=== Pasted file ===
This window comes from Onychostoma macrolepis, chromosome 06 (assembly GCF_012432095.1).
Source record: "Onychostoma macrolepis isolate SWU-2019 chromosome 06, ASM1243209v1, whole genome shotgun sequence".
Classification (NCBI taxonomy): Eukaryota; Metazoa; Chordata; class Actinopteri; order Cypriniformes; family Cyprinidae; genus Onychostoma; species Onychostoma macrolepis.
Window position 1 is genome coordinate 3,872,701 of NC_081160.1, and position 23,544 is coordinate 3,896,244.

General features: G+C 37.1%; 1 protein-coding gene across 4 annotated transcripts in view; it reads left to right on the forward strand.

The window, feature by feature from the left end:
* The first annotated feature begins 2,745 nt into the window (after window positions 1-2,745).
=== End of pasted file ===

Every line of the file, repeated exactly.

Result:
This window comes from Onychostoma macrolepis, chromosome 06 (assembly GCF_012432095.1).
Source record: "Onychostoma macrolepis isolate SWU-2019 chromosome 06, ASM1243209v1, whole genome shotgun sequence".
Classification (NCBI taxonomy): Eukaryota; Metazoa; Chordata; class Actinopteri; order Cypriniformes; family Cyprinidae; genus Onychostoma; species Onychostoma macrolepis.
Window position 1 is genome coordinate 3,872,701 of NC_081160.1, and position 23,544 is coordinate 3,896,244.

General features: G+C 37.1%; 1 protein-coding gene across 4 annotated transcripts in view; it reads left to right on the forward strand.

The window, feature by feature from the left end:
* The first annotated feature begins 2,745 nt into the window (after window positions 1-2,745).